In churches, senior pastors can often have the connotation of being uninterested in children’s ministry. This is definitely not the case with Toni James, Senior Pastor of New Vision Church of the Nazarene in LaGrange, Indiana.

For a decade, from 2005-2015, Toni served as a children’s pastor. She has served on staff as a children’s and family pastor at churches in Muncie, North Vernon, and Anderson, Indiana; Sacramento, California; and Jefferson City, Missouri. She loves ministering to children and families and saw herself continuing in that position her entire ministry, but God had other plans.

“God called me to minister to the entire family and help them understand the gospel of Christ, but to do so in creative and active ways,” Toni says. That call led her to become the Senior Pastor of the New Vision Church plant in November 2016, and the church officially opened in January 2017.

Both as a children’s and family pastor and now as a Senior Pastor, James has had the vantage point of an underdog. “When I was a children’s pastor, I felt a bit like an underdog because generally the children are somewhat hidden in most churches,” she says. “I felt like I had to often be promoting the ministry so we would not be forgotten.”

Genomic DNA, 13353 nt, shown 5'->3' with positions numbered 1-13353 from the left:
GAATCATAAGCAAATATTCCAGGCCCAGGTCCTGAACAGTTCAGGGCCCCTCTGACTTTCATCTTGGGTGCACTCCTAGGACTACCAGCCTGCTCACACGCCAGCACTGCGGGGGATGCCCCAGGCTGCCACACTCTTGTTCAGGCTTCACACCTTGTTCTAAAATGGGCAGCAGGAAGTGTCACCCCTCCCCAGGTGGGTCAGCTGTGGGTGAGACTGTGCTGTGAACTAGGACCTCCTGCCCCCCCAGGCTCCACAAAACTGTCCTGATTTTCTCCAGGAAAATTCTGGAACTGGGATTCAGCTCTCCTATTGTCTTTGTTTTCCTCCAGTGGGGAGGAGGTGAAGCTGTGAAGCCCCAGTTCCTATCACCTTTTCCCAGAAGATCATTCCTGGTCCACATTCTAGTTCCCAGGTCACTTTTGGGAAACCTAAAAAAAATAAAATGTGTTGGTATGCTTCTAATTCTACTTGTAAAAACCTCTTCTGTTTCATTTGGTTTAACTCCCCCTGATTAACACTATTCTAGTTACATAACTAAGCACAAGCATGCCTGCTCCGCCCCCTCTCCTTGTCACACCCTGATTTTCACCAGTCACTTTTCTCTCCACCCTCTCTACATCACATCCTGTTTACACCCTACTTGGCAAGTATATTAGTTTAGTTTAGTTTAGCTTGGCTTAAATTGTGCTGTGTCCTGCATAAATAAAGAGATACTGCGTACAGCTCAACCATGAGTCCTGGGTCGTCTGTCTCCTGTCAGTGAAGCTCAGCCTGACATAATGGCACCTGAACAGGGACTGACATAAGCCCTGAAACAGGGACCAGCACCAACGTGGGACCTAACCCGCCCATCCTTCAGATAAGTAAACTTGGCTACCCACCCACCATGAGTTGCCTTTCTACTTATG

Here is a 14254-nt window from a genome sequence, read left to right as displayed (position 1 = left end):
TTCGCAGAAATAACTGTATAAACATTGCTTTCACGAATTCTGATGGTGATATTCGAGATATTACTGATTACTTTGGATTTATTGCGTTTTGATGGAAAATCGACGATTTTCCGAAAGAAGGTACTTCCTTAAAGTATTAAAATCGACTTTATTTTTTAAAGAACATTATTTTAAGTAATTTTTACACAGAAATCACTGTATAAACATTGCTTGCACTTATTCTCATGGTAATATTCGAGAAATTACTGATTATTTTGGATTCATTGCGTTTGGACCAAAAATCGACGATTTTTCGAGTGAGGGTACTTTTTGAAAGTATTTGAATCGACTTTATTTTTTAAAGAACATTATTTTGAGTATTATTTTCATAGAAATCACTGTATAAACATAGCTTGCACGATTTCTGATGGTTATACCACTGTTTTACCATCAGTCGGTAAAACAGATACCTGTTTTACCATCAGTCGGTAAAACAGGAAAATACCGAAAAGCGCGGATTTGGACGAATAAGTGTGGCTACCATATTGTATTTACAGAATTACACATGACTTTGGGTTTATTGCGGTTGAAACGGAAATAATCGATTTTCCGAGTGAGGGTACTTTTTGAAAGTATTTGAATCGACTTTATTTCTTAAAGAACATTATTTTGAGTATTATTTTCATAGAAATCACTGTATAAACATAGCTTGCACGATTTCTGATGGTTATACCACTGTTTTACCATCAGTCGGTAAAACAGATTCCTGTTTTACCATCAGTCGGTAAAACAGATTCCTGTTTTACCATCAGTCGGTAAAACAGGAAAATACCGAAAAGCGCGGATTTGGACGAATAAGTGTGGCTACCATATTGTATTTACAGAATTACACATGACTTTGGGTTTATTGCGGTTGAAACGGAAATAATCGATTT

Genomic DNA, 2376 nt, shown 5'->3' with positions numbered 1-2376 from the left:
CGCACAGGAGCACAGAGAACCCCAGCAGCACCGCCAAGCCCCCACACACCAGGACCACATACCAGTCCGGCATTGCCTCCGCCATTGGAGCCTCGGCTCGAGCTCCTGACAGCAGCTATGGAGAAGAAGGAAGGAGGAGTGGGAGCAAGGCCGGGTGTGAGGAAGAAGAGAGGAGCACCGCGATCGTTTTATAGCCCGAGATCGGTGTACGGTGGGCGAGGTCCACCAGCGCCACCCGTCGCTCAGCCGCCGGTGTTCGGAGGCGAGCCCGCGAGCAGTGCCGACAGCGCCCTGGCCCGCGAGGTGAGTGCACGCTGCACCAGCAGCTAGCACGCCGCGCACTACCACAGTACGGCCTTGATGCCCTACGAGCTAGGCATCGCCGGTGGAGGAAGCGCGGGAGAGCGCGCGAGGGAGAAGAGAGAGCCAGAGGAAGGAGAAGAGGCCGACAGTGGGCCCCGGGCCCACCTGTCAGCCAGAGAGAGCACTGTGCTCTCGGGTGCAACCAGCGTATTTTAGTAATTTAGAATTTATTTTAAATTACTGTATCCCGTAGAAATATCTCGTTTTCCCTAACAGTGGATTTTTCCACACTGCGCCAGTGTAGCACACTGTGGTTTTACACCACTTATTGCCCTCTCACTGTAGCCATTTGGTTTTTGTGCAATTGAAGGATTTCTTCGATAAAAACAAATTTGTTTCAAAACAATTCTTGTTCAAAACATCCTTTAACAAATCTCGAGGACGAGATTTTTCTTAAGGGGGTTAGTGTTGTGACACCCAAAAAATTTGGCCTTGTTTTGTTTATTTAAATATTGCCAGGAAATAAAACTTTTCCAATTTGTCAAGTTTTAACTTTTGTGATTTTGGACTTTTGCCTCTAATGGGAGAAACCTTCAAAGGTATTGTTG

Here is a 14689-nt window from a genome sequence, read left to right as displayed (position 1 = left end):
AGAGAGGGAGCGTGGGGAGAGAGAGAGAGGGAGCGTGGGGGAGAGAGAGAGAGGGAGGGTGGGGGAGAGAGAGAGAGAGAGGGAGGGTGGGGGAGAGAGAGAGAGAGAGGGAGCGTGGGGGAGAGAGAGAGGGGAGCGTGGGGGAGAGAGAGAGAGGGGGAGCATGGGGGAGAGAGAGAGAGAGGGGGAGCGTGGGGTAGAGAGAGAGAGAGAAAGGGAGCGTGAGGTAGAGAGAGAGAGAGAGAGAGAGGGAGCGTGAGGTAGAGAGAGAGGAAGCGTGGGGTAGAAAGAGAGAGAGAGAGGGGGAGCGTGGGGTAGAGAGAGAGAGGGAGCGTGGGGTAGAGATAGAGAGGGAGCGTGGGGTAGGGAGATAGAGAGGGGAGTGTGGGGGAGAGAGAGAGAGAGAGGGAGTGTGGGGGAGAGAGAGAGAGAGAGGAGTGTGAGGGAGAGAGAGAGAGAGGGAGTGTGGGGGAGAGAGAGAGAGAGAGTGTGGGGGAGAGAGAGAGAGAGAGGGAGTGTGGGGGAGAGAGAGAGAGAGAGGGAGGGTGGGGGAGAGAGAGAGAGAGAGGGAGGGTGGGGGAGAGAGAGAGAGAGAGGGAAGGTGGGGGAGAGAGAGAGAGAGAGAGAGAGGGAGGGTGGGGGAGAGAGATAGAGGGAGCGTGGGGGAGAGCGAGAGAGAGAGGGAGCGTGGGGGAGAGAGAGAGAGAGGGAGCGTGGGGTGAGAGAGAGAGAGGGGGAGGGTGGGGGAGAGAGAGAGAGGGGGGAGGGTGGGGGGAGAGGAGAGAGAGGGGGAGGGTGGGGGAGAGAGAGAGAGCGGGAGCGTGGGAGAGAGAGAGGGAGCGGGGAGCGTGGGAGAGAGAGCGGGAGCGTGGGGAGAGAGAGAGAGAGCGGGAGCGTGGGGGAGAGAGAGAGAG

New Vision is a small church plant that is trying something very new. All services try to keep participants of all ages–the whole church family–engaged for the entire church service, so that whether you are 5 or 85 you can actively participate and engage in the service, rather than sitting back in a pew and simply observing. Services incorporate many of the types of worship activities one might find in children’s church, such as games, music, and small group discussion, done in ways geared for the whole family.

“We sit around tables that are covered in butcher paper to color on and manipulatives to play with to help those of all ages focus on the day’s sermon,” she explains. “We use object lessons, but often they are done at the individual tables so that any children or teens who join us are seeing their parents be the spiritual leaders of their families, even as the parents follow the instructions I am giving. We want to teach them how to lead their families to the Cross from the very beginning of their walks with the Lord.”

Because of New Vision’s original approach, in many ways Toni still carries the underdog flag.

“As the senior pastor of this new church plant, I feel like the underdog because I don’t know of anyone else leading services quite like ours,” she says. “New Vision is a bit of a prototype and that’s exciting, but it’s also a huge challenge because we are laying the path that hopefully others will follow in the future. It doesn’t fit the mold of what most people see as traditional church, but I firmly believe that God has big plans for New Vision, and I’m thrilled to be on the journey wherever I might lead.”

Toni has wise advice for others who feel like underdogs in their ministries. “God loves the underdog,” she says. She believes that God uses underdogs in ways we would never think possible, if we are willing to follow where God leads. “So, if you feel like an underdog,” she continues, “be proud of your underdog status. And hold on tight, because God has big plans for you: it’s going to be an amazing journey. Be strong, be brave, and be ready to watch God move mountains!”